It is important for HIV+ people to evaluate their risk factors for heart disease and take steps to reduce them. Ask your health care provider about the HIV drugs you take to see if any may be raising your lipid (cholesterol and triglyceride) levels. Some newer classes of drugs may not affect your lipids as much. Switching drugs may not be an option for everyone and it is important that you not make any changes to your HIV drugs without first talking to your health care provider.
While there are some risk factors that you will not be able to change, there are many things that you can do to reduce your risk for heart problems:
Your health care provider can determine your risk for heart disease by checking your blood pressure, cholesterol, and blood sugar, and by finding out about your family's history of heart disease. If you are at high risk or already have symptoms, your provider may suggest some tests that can determine if you have heart disease. Medications may also be necessary. Medicines can treat heart disease risk factors such as high lipid levels, high blood pressure, diabetes, an irregular heartbeat, and low blood flow.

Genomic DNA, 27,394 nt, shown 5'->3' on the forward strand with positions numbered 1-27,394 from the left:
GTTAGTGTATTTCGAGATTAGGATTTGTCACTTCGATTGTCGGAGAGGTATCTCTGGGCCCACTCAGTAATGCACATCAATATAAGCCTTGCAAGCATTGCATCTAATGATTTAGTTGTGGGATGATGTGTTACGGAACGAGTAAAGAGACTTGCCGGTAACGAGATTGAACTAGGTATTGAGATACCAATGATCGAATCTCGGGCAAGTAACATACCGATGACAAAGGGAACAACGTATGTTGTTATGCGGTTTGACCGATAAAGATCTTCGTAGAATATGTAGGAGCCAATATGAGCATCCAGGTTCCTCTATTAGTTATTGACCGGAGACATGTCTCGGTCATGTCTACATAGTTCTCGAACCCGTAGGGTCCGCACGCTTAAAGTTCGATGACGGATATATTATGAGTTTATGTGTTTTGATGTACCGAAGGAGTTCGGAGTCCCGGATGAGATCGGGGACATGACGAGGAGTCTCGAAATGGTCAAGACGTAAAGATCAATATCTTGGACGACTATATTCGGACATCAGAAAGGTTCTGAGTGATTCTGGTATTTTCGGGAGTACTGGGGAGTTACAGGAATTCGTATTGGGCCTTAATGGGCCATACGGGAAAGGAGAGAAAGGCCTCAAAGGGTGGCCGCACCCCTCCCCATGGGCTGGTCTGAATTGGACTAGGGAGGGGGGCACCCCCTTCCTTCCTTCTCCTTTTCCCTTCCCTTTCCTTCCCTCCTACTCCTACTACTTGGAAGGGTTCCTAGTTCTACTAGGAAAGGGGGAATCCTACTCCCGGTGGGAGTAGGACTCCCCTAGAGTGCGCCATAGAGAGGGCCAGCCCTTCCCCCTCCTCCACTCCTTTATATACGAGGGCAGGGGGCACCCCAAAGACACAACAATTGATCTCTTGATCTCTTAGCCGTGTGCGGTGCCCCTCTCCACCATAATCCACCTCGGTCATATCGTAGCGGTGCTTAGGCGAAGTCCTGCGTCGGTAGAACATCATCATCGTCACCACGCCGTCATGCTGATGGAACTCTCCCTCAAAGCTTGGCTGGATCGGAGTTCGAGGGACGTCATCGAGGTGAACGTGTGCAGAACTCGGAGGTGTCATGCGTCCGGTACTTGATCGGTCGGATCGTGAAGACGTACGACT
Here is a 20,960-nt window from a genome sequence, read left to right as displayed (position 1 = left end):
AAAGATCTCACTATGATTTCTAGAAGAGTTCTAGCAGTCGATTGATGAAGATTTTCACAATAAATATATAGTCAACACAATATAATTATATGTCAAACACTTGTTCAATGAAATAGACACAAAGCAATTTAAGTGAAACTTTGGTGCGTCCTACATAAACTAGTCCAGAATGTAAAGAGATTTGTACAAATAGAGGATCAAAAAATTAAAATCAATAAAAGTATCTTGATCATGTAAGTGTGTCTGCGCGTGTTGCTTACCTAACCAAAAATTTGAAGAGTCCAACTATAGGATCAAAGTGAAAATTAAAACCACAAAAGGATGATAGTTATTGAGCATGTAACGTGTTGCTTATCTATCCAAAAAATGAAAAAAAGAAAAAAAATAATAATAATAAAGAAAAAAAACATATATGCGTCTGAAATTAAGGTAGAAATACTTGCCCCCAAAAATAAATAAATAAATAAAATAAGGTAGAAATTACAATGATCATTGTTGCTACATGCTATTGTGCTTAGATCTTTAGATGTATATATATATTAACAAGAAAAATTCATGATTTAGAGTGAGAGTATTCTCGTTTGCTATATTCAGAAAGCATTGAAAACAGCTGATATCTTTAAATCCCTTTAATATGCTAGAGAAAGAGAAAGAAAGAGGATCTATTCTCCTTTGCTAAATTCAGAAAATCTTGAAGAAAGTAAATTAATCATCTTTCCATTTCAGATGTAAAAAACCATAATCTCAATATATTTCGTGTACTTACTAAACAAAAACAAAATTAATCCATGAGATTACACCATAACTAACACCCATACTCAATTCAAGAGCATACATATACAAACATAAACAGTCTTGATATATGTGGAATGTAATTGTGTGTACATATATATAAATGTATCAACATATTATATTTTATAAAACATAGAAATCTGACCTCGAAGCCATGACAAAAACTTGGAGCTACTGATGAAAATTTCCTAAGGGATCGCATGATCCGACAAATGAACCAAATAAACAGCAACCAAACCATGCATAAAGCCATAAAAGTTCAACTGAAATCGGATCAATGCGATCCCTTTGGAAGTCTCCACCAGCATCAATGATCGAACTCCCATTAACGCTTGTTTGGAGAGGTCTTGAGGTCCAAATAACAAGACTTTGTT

Heart disease is a growing concern for both HIV+ men and women. One reason for this is that HIV+ people are living longer due to the widespread use of effective HIV drugs, and the risk of heart disease increases naturally as you age.
The good news is that there are many things that you can do to help prevent and manage heart disease. Healthy lifestyle choices such as quitting smoking, improving your diet, getting regular medical check ups, and staying physically active can all help you care for your heart. When lifestyle changes are not enough, a number of medications and other medical approaches are available.
This article was provided by The Well Project. Visit The Well Project's Web site to learn more about their resources and initiatives for women living with HIV. The Well Project shares its content with TheBody.com to ensure all people have access to the highest quality treatment information available. The Well Project receives no advertising revenue from TheBody.com or the advertisers on this site. No advertiser on this site has any editorial input into The Well Project's content.